Transcript: EP 322 – Uncovering the History of Toxic Masculinity with World Traveler & Seeker of Truth Eli Coberly

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Eli: I guess that the life-changing experiences that I’ve had were close to death, or near death experiences. And so it gets you to really, really take a deep breath and slow down when you’re in situations like that in nature and understand what’s valuable, what’s true, who’s been there for you, those kinds of things.

Dr. Taz: Hi everyone, and welcome to Super Woman Wellness. I’m Dr. Taz. I’ve made it my mission throughout my career in integrative medicine to support women in restoring their health using a blend of Eastern medical wisdom with modern science.

In this show, I will guide you through different practices to find your power type and fully embody the healthiest and most passionate version of you. I’m here for you and I can’t wait to get started. This is a Soul Fire production.

Welcome back everyone. Welcome back to another episode of Super Woman Wellness. We’re always determined to bring you back to your superpower self. Now we’re going to do something a little bit different here. We talk a lot about health, we talk a lot about wellness and different issues that we may face within our families, but we’re going to pull the lens out and really think in a bigger, broader perspective. We’re going to think about the world and our history and what that might mean for us.

Joining me today is Eli Coberly, a world traveler and seeker of truth through adventure. At 17, he left a small Pacific Northwest town to fulfill his dream of becoming an army paratrooper. At 20, he was honorably discharged and began his search for a new dream. His writing has taken him worldwide to explore a few of the bigger questions of our human existence, and his prophetic worldview combines military service, counterculture, anthropology, and archeology, looking at the world’s religious symbols.

He’s a yoga therapist, and when he’s not writing or practicing yoga, he’s examining Tibetan Buddhist tradition and sitting in ceremony with Mayan priests and going deep into the caves of Belize. Welcome to the show, Eli. Thank you. What a fascinating background for sure. So tell us a little bit about this journey. How do you go from military to sitting with folks in caves and Mayan priests? Like what’s happening here?

Eli: Well, I started to notice something about the world. I spent some time in Saudi Arabia, and I saw the colonialism that the US kind of encroached on other countries and the business that happened. And I thought, “Wow, that’s interesting. I wonder what other cultures think about this”. And so after post-military service, I really started traveling a lot and visiting different cultures. And I thought, “Wow, everyone else isn’t so bad”. And actually there’s a lot of value in other cultures. Mostly I noticed this illusion that I’d see over and over again about what people thought about themselves and they thought about the world. And so the Maya, and I got fascinated with the Mayan people, and Maya means illusion in Sanskrit.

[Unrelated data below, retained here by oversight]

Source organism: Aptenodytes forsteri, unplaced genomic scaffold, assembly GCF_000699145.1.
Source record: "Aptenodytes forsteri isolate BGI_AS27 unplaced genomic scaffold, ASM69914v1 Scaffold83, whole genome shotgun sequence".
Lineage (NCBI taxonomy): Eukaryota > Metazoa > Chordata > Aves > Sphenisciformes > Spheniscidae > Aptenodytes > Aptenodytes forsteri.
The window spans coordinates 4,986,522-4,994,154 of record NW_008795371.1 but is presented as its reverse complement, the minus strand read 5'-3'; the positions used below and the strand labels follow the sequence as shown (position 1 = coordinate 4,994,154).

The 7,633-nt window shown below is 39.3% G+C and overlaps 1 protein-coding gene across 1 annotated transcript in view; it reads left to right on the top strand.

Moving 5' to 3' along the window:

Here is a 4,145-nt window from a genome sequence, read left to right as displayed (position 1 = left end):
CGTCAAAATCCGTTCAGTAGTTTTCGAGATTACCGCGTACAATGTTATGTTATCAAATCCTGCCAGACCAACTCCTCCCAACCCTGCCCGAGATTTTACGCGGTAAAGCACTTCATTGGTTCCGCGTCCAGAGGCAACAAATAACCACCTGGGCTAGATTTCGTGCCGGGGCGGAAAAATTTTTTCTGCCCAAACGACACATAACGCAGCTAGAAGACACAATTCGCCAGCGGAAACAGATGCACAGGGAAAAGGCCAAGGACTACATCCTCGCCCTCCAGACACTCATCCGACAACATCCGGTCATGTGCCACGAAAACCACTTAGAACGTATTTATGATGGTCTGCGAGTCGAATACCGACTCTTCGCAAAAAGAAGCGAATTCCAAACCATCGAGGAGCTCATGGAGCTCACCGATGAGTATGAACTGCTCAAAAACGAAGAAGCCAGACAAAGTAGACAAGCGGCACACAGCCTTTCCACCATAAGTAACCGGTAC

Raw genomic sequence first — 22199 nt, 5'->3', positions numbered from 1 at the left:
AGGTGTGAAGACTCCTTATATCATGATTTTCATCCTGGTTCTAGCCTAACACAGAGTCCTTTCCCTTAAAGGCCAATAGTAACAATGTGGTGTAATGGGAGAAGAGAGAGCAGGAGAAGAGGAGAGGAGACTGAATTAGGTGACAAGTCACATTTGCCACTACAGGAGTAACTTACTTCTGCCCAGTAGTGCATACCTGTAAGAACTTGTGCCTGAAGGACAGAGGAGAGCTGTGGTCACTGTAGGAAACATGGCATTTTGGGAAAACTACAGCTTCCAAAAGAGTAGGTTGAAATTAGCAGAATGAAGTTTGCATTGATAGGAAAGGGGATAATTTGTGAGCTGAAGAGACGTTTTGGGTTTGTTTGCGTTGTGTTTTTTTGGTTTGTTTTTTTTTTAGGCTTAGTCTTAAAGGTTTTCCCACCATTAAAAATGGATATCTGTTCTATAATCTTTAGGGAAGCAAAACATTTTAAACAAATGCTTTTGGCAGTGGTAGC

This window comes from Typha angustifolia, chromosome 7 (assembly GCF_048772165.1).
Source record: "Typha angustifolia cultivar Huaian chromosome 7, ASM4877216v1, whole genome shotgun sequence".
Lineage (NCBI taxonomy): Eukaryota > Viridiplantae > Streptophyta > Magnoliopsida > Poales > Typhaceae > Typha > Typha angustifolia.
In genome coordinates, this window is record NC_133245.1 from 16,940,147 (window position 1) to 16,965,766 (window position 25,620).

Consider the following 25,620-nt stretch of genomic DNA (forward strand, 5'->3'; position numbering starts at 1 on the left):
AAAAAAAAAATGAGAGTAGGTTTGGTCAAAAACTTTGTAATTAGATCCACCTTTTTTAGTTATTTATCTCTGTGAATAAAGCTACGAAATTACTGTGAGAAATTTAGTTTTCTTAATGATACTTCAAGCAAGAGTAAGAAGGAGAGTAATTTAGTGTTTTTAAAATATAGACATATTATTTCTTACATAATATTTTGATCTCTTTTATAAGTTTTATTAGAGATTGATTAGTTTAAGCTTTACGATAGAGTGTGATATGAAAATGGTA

Dr. Taz: I didn’t know that. So let’s backtrack, because that was a whole lot that you laid out right there. And I had a similar experience, which is why I’m fascinated by it. But what about being in Saudi Arabia… I’m assuming you were there for the military, is that correct?

Eli: Yeah, I was deployed in ’97.

Dr. Taz: Okay. So what about being there and colonialism did you observe?

Eli: Well, there’s a lot of oil over there, and there’s a lot of oil tankers, and there’s also a lot of jets that, at that time, that were being produced through McDonnell Douglas, and it was right after the Khobar Towers blew up, and so my unit was sent over there to guard the people doing paperwork for our foreign interests, because it takes money to put all this thing together.

Dr. Taz: Right. And then so what of the colonial aspect, what was your observation there? Do we just have the wrong perception or have we actually, as a country, or is it the west, is it not even the United States, have we with our foreign interest, have created a dialogue and a narrative that may not be the whole story?

Eli: Yeah, I think that’s all accurate. I mean, I was on the edge of unconventional warfare and I trained with the Green Berets at times. While I wasn’t at Green Beret, my best friend’s father was a trainer of most of the people that went over to Afghanistan and Saudi Arabia. So unconventional warfare means we’re training people to do these… initiating these things that we want them to do for our business over there. So that’s just what I noticed and what I was a part of.